How To Care for a Lemon Button Fern (Nephrolepis Cordifolia)

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The plant gives off a lemony scent when you crush the leaves.
Image Credit: Ls9907/iStock/Getty Images

Button-shaped leaves with a slight lemon scent given lemon button fern (Nephrolepis cordifolia "Duffii") its name. Also called button sword fern or erect sword fern, lemon button fern is a frost-tender perennial that's usually grown as a houseplant, but also grows outdoors year round in U.S. Department of Agriculture plant hardiness zones 10 through 12. Reaching 1 foot tall and wide, this moisture-loving plant needs regular fertilizer.

Feeding a Lemon Button Fern

A lemon button fern grows best with regular fertilizer. Use a balanced fertilizer, which has equal amounts of the major plant nutrients, such as a 20-20-20 fertilizer applied at half-strength. Fertilize indoor and outdoor lemon button ferns when they're actively growing. Use a weak fertilizer solution to replace water for an indoor plant, such as 1 tsp. per 1 gallon of water. Use the same formulation for an outdoor lemon button fern and apply the solution once every two weeks. You can apply fertilizer solution to an outdoor plant in place of water if the plant needs watering. Manufacturer instructions vary among products, so read the plant label before mixing and applying fertilizers.

Providing Moist Conditions

Moist conditions are the secret to growing a lemon button fern successfully. Water indoor and outdoor plants when the soil surface is dry, but never apply so much water the soil becomes saturated. Pour water over the potting soil's surface until it flows through the drainage holes, and allow the plant to drain thoroughly before putting it back on its drip tray. Only use a container that has drainage holes. To create humid conditions around your indoor lemon button fern, fill a shallow tray with sand, gravel or pebbles, and stand the fern in its container on the tray. Add water to the tray. As the water evaporates, it increases the humidity in the air around the plant. Add more water to the tray whenever it dries out.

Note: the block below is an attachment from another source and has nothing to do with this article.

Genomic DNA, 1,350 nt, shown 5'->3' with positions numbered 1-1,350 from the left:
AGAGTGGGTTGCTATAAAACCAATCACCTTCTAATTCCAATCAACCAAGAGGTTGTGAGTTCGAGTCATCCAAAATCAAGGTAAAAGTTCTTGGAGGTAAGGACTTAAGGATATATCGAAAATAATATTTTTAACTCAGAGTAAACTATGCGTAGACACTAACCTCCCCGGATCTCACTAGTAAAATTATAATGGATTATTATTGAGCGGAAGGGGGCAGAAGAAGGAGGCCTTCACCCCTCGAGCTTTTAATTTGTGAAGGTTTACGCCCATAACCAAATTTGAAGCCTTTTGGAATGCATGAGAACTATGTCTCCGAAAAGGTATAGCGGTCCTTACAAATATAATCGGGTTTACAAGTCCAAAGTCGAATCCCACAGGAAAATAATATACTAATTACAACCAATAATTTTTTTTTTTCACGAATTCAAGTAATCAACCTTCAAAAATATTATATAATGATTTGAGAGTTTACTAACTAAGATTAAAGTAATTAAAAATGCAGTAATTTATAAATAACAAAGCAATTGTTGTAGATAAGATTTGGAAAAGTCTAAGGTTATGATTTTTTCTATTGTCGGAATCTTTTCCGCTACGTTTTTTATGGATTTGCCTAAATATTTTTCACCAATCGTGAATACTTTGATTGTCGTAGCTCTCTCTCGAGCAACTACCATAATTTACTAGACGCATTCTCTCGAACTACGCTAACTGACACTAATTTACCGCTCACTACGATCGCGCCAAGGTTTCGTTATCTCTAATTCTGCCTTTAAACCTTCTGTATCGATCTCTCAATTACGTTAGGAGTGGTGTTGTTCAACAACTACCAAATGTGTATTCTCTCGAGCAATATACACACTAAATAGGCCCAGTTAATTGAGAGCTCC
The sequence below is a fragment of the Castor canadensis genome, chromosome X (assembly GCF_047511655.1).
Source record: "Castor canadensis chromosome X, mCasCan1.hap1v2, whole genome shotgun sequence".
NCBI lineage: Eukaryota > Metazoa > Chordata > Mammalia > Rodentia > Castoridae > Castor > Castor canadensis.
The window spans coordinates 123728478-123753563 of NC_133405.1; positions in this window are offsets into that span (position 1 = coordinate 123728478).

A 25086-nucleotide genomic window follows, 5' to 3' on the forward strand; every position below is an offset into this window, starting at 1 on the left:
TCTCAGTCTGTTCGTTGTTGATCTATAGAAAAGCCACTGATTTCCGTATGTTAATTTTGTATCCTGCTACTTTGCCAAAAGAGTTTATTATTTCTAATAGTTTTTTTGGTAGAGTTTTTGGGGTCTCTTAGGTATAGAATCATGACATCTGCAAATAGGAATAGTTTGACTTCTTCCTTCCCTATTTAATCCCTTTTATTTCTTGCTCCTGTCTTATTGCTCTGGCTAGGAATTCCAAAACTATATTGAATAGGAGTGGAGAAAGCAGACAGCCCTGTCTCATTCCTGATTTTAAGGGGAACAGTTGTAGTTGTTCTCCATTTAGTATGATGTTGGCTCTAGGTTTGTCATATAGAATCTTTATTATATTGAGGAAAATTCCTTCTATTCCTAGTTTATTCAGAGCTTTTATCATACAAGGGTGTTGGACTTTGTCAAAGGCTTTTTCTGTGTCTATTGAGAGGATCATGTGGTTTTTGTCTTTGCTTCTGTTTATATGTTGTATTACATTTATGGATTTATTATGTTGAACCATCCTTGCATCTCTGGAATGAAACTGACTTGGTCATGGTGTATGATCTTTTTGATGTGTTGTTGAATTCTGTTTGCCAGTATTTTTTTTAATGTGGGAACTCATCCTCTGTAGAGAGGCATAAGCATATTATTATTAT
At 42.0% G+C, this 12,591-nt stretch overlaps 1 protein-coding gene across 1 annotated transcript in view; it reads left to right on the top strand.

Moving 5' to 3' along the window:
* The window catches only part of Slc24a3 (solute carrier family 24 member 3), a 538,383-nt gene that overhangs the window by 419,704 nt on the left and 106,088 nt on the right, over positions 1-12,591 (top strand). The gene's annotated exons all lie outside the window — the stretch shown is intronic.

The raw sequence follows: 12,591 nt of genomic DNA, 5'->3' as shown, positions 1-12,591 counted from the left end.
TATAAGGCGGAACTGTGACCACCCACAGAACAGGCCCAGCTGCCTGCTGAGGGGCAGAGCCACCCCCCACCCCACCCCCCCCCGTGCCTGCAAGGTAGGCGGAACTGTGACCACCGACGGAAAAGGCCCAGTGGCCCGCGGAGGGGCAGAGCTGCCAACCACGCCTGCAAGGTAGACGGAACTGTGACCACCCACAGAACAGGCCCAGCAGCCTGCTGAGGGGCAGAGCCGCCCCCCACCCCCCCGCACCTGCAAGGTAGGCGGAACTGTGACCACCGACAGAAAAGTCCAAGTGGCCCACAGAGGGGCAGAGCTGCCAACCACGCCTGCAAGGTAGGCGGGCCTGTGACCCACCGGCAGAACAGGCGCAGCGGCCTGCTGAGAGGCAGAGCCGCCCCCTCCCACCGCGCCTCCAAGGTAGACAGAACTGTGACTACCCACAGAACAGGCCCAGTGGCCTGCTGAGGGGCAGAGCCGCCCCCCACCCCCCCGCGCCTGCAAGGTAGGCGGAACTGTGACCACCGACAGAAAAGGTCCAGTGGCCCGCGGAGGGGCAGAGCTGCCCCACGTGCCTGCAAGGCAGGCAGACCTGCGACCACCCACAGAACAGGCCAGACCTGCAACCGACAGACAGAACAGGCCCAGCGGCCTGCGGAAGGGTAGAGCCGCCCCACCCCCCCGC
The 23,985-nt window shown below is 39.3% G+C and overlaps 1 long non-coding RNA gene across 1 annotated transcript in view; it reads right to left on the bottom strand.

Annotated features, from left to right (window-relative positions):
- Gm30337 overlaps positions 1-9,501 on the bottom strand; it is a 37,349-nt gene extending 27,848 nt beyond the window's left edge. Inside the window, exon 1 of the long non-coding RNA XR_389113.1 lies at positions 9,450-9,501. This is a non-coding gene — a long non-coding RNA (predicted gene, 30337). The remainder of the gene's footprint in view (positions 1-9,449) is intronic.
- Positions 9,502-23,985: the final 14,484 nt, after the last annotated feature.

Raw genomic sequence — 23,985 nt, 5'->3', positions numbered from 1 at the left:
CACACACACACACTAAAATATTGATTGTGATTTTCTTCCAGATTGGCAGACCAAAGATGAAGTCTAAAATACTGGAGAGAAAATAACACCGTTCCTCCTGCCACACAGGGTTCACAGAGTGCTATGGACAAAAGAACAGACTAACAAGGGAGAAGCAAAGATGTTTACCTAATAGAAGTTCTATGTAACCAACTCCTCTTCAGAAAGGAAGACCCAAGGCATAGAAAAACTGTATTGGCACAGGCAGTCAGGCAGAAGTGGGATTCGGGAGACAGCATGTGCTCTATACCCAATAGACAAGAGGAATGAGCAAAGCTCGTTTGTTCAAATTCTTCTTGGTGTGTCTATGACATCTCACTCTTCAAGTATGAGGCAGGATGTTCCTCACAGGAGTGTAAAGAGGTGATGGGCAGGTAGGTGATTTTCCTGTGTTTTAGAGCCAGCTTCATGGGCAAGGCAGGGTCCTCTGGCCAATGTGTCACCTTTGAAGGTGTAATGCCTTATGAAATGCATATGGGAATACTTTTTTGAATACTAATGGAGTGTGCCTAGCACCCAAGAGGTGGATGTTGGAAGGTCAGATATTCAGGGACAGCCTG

Pruning the Plant

Mature leaves on indoor and outdoor lemon button ferns naturally die back in fall and winter, and pruning the dead leaves keeps the plant looking tidy. When new leaves appear in spring, sterilize your pruning shears by wiping the blades with rubbing alcohol, and prune brown, withered leaves at their bases where they join the rest of the plant. Lemon button fern foliage is crowded at the base of the clump, so take care not to prune green or emerging leaves. Sterilize the pruning shear blades again when you've finished pruning your fern.

Protecting Lemon Button Fern

Low temperatures damage a lemon button fern and could kill it. Outdoor plants don't survive winter in areas below USDA zone 10, and indoor plants don't tolerate temperatures lower than 60 degrees Fahrenheit. If your lemon button fern houseplant is on a windowsill, move it into the room at night and on cold winter nights to avoid the risk of chilling the plant. You can also place a sheet of thin cardboard or a few sheets of paper between the plant and the window glass to protect it from low temperatures. Lemon button ferns rarely suffer from serious pests or disease problems.

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Jenny Green

Jenny Green

A graduate of Leeds University, Jenny Green completed Master of Arts in English literature in 1998 and has been writing about travel, gardening, science and pets since 2007. Green's work appears in Diva, Whole Life Times, Listverse, Earthtimes, Lamplight, Stupefying Stories and other websites and magazines.